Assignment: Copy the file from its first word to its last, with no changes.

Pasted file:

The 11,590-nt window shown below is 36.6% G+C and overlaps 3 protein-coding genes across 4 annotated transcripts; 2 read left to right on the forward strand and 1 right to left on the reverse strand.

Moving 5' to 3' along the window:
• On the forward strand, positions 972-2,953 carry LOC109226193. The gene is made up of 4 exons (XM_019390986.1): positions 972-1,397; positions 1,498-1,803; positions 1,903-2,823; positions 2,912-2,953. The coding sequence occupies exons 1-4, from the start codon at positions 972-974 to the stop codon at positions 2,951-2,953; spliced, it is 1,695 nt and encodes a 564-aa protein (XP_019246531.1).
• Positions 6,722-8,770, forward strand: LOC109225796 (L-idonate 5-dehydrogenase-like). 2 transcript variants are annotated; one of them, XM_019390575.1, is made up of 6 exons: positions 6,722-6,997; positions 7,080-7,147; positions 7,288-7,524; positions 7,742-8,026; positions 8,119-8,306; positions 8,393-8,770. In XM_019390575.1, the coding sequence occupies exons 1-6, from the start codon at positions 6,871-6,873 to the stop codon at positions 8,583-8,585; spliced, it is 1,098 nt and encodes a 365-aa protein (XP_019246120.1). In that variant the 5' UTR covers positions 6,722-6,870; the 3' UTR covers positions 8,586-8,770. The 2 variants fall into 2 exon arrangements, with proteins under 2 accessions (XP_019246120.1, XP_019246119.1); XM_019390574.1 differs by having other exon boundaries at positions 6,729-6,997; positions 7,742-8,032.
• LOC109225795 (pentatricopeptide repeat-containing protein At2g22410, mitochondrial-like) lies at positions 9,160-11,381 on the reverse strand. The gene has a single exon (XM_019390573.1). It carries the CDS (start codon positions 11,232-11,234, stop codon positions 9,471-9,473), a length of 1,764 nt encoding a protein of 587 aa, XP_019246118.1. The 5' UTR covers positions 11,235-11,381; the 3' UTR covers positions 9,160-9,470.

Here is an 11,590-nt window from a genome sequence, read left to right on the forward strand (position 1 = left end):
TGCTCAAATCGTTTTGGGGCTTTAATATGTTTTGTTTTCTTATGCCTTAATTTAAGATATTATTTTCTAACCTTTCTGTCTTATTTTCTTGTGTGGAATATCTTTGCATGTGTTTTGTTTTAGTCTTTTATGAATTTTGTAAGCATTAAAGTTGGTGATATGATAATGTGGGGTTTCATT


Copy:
The 11,590-nt window shown below is 36.6% G+C and overlaps 3 protein-coding genes across 4 annotated transcripts; 2 read left to right on the forward strand and 1 right to left on the reverse strand.

Moving 5' to 3' along the window:
• On the forward strand, positions 972-2,953 carry LOC109226193. The gene is made up of 4 exons (XM_019390986.1): positions 972-1,397; positions 1,498-1,803; positions 1,903-2,823; positions 2,912-2,953. The coding sequence occupies exons 1-4, from the start codon at positions 972-974 to the stop codon at positions 2,951-2,953; spliced, it is 1,695 nt and encodes a 564-aa protein (XP_019246531.1).
• Positions 6,722-8,770, forward strand: LOC109225796 (L-idonate 5-dehydrogenase-like). 2 transcript variants are annotated; one of them, XM_019390575.1, is made up of 6 exons: positions 6,722-6,997; positions 7,080-7,147; positions 7,288-7,524; positions 7,742-8,026; positions 8,119-8,306; positions 8,393-8,770. In XM_019390575.1, the coding sequence occupies exons 1-6, from the start codon at positions 6,871-6,873 to the stop codon at positions 8,583-8,585; spliced, it is 1,098 nt and encodes a 365-aa protein (XP_019246120.1). In that variant the 5' UTR covers positions 6,722-6,870; the 3' UTR covers positions 8,586-8,770. The 2 variants fall into 2 exon arrangements, with proteins under 2 accessions (XP_019246120.1, XP_019246119.1); XM_019390574.1 differs by having other exon boundaries at positions 6,729-6,997; positions 7,742-8,032.
• LOC109225795 (pentatricopeptide repeat-containing protein At2g22410, mitochondrial-like) lies at positions 9,160-11,381 on the reverse strand. The gene has a single exon (XM_019390573.1). It carries the CDS (start codon positions 11,232-11,234, stop codon positions 9,471-9,473), a length of 1,764 nt encoding a protein of 587 aa, XP_019246118.1. The 5' UTR covers positions 11,235-11,381; the 3' UTR covers positions 9,160-9,470.

Here is an 11,590-nt window from a genome sequence, read left to right on the forward strand (position 1 = left end):
TGCTCAAATCGTTTTGGGGCTTTAATATGTTTTGTTTTCTTATGCCTTAATTTAAGATATTATTTTCTAACCTTTCTGTCTTATTTTCTTGTGTGGAATATCTTTGCATGTGTTTTGTTTTAGTCTTTTATGAATTTTGTAAGCATTAAAGTTGGTGATATGATAATGTGGGGTTTCATT